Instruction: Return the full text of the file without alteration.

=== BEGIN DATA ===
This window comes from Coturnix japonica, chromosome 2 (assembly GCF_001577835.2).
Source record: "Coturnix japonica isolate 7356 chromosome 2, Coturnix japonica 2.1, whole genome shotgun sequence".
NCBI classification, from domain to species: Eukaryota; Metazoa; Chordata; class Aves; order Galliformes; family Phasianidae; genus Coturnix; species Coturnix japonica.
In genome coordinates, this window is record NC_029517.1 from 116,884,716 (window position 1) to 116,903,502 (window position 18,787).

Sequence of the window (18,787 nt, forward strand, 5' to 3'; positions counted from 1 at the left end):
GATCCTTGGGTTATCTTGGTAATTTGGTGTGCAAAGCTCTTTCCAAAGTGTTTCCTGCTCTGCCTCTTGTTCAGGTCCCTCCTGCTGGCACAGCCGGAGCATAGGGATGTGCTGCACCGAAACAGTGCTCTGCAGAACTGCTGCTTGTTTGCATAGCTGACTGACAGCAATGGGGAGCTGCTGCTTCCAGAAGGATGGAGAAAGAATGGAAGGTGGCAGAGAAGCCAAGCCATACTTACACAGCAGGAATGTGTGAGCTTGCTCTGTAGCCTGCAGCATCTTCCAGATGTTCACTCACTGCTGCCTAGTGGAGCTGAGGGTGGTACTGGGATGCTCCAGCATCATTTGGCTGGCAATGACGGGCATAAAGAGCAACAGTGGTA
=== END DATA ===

This window comes from Coturnix japonica, chromosome 2 (assembly GCF_001577835.2).
Source record: "Coturnix japonica isolate 7356 chromosome 2, Coturnix japonica 2.1, whole genome shotgun sequence".
NCBI classification, from domain to species: Eukaryota; Metazoa; Chordata; class Aves; order Galliformes; family Phasianidae; genus Coturnix; species Coturnix japonica.
In genome coordinates, this window is record NC_029517.1 from 116,884,716 (window position 1) to 116,903,502 (window position 18,787).

Sequence of the window (18,787 nt, forward strand, 5' to 3'; positions counted from 1 at the left end):
GATCCTTGGGTTATCTTGGTAATTTGGTGTGCAAAGCTCTTTCCAAAGTGTTTCCTGCTCTGCCTCTTGTTCAGGTCCCTCCTGCTGGCACAGCCGGAGCATAGGGATGTGCTGCACCGAAACAGTGCTCTGCAGAACTGCTGCTTGTTTGCATAGCTGACTGACAGCAATGGGGAGCTGCTGCTTCCAGAAGGATGGAGAAAGAATGGAAGGTGGCAGAGAAGCCAAGCCATACTTACACAGCAGGAATGTGTGAGCTTGCTCTGTAGCCTGCAGCATCTTCCAGATGTTCACTCACTGCTGCCTAGTGGAGCTGAGGGTGGTACTGGGATGCTCCAGCATCATTTGGCTGGCAATGACGGGCATAAAGAGCAACAGTGGTA